Costa Rica Coffee Guide

Montealegre, 38 Others Accused in Cenis Case

July 11, 2008

MANAGUA – Opposition political leader and former banker Eduardo Montealegre, a candidate for Mayor of Managua for the Liberal Constitutional Party (PLC), is one of 39 people accused this week by the state prosecutors’ office for his alleged role in the 2000-2001 banking bailout scandal known as the “Cenis” case.

Montealegre and the other 38 former government officials and bank board members were accused Monday morning by special prosecutor Armando Juárez, who presented charges of crimes against the economy, fraud and trafficking of influences.

Juárez is asking the judge that the accused be placed under house arrest with a travel ban and a series of other provisional embargoes.

Last week, Montealegre had asked Prosecutor General Julio Centeno to remove Juárez from the case due to alleged political and family connections that he thinks prevent the prosecutor from doing his job objectively. Montealegre noted that Juárez is the nephew of infamous Sandinista ideologue and former spy boss Lenín Cerna and was also the defense lawyer for former Central Bank president Francisco Mayorga, who was already found guilty in the banking scandal.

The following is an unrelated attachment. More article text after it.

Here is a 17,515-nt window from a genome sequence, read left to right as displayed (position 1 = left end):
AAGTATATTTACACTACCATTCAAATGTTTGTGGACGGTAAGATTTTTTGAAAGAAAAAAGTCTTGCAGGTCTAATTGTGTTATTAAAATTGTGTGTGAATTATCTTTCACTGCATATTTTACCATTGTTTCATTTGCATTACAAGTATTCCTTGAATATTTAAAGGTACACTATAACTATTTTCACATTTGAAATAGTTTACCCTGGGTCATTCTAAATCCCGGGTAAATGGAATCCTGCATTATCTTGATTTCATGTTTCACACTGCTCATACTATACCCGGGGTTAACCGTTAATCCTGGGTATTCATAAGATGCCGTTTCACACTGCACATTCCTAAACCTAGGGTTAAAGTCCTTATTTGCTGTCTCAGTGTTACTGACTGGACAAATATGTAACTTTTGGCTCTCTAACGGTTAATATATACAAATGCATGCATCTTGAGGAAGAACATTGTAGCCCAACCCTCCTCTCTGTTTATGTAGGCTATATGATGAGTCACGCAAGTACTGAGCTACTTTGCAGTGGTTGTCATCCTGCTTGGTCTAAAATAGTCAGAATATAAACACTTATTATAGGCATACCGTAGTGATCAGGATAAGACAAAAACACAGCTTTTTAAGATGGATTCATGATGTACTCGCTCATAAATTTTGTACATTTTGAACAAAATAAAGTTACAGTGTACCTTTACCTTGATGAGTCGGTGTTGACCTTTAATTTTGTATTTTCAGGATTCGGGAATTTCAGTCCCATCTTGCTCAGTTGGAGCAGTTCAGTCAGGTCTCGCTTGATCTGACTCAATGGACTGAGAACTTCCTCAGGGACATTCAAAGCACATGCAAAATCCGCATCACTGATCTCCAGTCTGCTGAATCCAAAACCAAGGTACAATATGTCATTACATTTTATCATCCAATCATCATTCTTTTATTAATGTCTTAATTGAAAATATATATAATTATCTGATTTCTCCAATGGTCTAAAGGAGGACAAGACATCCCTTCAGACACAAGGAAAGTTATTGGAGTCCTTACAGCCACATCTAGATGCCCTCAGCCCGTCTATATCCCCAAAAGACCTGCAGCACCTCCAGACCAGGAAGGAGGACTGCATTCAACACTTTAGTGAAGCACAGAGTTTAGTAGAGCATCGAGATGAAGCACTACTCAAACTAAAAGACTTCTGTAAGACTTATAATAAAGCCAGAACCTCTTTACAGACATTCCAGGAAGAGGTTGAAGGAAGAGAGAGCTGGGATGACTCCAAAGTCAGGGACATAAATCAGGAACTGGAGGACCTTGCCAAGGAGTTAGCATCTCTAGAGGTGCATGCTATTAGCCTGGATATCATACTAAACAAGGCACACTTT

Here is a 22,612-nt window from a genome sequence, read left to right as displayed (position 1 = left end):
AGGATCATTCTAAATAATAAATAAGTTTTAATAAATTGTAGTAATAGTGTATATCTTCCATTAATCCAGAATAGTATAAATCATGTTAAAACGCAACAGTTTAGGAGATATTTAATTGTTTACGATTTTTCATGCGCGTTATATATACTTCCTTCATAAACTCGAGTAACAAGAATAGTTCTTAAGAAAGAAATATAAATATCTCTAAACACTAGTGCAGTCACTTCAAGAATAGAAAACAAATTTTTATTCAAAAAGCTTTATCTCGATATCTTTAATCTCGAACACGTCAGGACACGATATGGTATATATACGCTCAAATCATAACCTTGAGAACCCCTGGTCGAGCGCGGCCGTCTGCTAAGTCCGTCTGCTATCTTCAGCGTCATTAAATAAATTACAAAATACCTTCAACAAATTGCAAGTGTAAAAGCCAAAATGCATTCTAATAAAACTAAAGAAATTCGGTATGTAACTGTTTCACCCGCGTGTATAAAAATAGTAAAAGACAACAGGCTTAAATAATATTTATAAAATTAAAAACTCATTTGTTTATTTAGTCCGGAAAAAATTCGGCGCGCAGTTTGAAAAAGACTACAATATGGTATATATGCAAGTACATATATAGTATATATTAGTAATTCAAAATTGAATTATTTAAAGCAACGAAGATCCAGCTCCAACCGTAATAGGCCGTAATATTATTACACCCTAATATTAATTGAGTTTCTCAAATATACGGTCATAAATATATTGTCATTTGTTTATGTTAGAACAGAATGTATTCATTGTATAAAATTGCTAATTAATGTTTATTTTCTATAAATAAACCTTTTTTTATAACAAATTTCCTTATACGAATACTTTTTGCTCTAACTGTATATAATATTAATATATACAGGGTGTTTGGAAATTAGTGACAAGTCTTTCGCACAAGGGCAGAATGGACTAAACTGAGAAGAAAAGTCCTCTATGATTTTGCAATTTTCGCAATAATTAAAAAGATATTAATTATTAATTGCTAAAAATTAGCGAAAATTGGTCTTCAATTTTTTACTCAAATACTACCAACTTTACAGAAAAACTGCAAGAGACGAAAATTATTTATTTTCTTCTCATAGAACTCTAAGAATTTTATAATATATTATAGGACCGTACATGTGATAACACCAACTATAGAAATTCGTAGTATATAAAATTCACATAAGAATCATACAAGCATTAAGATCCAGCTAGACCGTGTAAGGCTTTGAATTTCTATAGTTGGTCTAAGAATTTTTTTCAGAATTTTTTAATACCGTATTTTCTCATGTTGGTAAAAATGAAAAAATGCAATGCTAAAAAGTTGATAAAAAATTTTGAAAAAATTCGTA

Centeno has not responded to the request.

The Sandinista government has called the Cenis scandal, in which the former government of Arnoldo Alemán issued questionable investment certificates to cover the collapse of four state banks. For months the Sandinistas have been running a continuous smear campaign on television blaming the $600 million scandal on Montealegre and Jaime Chamorro, director of the opposition daily La Prensa, who is one of the 39 accused.

The Cenis certificates were bought by three private banking institutions – Banco de Finazas (BDF), Banco de Producción (Banpro) and Banco Centroamericano (Bancentro) – and then renegotiated at very high interest rates, leading to the accusation that the scandal is akin to insider trading.

Montealegre has insisted upon his innocence, and claims the state’s investigation is part of a political witch hunt by the Sandinistas to eliminate the political competition in the country.

In the race for Managua, Montealegre leads Sandinista candidate Alexis Argüello in recent polls. If found guilty in the Cenis case, Montealegre and the other defendants could face up to 10 years in jail.

Montealegre, however, enjoys legal immunity provided to lawmakers – a condition he says he won’t renounce to face justice.

 

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